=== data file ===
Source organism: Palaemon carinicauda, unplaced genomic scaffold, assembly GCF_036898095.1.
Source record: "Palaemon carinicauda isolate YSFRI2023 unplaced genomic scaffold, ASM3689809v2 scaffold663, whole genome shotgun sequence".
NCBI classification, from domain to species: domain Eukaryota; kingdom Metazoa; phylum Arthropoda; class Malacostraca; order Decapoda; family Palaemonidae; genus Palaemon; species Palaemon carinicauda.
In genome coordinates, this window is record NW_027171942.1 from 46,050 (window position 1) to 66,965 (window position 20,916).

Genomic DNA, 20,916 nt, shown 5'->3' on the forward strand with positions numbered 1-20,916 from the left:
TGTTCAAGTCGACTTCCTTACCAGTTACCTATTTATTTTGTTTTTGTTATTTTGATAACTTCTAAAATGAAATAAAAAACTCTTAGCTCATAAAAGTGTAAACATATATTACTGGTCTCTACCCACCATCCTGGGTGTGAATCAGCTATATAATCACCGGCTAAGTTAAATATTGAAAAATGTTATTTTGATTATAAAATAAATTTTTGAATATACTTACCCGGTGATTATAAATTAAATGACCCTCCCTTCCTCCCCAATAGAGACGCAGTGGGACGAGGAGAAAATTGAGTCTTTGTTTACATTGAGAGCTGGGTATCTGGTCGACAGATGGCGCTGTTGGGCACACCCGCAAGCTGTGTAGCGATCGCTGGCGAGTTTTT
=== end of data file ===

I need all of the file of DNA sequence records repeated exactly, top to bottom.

Source organism: Palaemon carinicauda, unplaced genomic scaffold, assembly GCF_036898095.1.
Source record: "Palaemon carinicauda isolate YSFRI2023 unplaced genomic scaffold, ASM3689809v2 scaffold663, whole genome shotgun sequence".
NCBI classification, from domain to species: domain Eukaryota; kingdom Metazoa; phylum Arthropoda; class Malacostraca; order Decapoda; family Palaemonidae; genus Palaemon; species Palaemon carinicauda.
In genome coordinates, this window is record NW_027171942.1 from 46,050 (window position 1) to 66,965 (window position 20,916).

Genomic DNA, 20,916 nt, shown 5'->3' on the forward strand with positions numbered 1-20,916 from the left:
TGTTCAAGTCGACTTCCTTACCAGTTACCTATTTATTTTGTTTTTGTTATTTTGATAACTTCTAAAATGAAATAAAAAACTCTTAGCTCATAAAAGTGTAAACATATATTACTGGTCTCTACCCACCATCCTGGGTGTGAATCAGCTATATAATCACCGGCTAAGTTAAATATTGAAAAATGTTATTTTGATTATAAAATAAATTTTTGAATATACTTACCCGGTGATTATAAATTAAATGACCCTCCCTTCCTCCCCAATAGAGACGCAGTGGGACGAGGAGAAAATTGAGTCTTTGTTTACATTGAGAGCTGGGTATCTGGTCGACAGATGGCGCTGTTGGGCACACCCGCAAGCTGTGTAGCGATCGCTGGCGAGTTTTT